LSAT and Law School Admissions Forum

Get expert LSAT preparation and law school admissions advice from PowerScore Test Preparation.

  • Posts: 1
  • Joined: Aug 20, 2020
Hi all,

I'm a bit confused on how the answer is not D. I chose it with the following thought-process:
1. The position being challenged is the assumption that "only the most highly evolved species alter their environment in ways that aid their own survival."
2. The plankton example serves as the counterexample as mentioned in the answer choice.
3. The position being incorrect is implied in the stimulus with the sentence with the counter, "this characteristic is actually quite common."

Any help is appreciated. Thanks!
 Paul Marsh
PowerScore Staff
  • PowerScore Staff
  • Posts: 290
  • Joined: Oct 15, 2019
Hi sid - the answer for number 12 is indeed answer choice (D)! Maybe you were accidentally looked at the answer for number 11 instead? Your explanation for why (D) is correct looks good to me.

Nice going on that one!
User avatar
  • Posts: 117
  • Joined: Feb 22, 2021
I'm having trouble eliminating C.

  • A certain process refers to non-highly evolved species altering their environment.
  • Certain cases refers to plankton.
  • Conditions under which a certain process can occur refers to the level of evolved-ness needed for a species to alter its environment.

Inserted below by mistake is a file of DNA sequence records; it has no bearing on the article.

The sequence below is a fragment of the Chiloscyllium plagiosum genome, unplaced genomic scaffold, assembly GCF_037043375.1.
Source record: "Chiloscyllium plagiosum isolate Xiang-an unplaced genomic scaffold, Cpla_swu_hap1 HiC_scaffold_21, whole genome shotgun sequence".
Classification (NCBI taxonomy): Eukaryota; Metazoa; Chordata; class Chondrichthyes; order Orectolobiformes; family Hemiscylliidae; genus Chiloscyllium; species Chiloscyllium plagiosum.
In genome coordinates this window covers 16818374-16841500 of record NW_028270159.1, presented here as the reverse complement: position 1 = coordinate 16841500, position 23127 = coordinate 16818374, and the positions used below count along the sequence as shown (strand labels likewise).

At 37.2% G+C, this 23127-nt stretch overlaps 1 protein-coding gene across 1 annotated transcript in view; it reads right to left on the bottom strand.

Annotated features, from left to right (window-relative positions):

• The generalization is that not only high-evolved species can alter their environment.
Therefore, answer choice (D) says: The generalization that not only evolved species can alter their environment is advanced on the basis of an examination of a case that did occur where plankton altered their environment.

Seems like it all fits to me. Maybe the problem is level of evolved-ness is not a condition. For it to be a condition, you'd have to show that a dialogue like below is compatible with the stimulus:

P: "We have a species and we want to see if it can alter its environment."

Q: "Is it either highly evolved or non-highly evolved?"

P: "Yes."

Q: "Then it meets at least one of the requirements for being able to alter its environment."

The stimulus isn't about determining conditions that species need to be able to alter their environment but rather finding out whether or not a general principle is correct.
User avatar
  • Posts: 117
  • Joined: Feb 22, 2021
I want to modify what I wrote above. The stimulus is not saying only highly evolved and non-highly evolved species can alter their environments. It's saying that altering environments is not exclusive to highly evolved species. "...this characteristic is quite common."

It is well know: alter environment :arrow: highly evolved
Author says: alter environment :arrow: any evolvedness

So highly evolved is a necessary condition for altering its environment. Is the way to approach this to just accept that the LSAC definition for condition for a process is something quantitative like temperature or level of income and not as abstract as level of evolvedness?

Get the most out of your LSAT Prep Plus subscription.

Analyze and track your performance with our Testing and Analytics Package.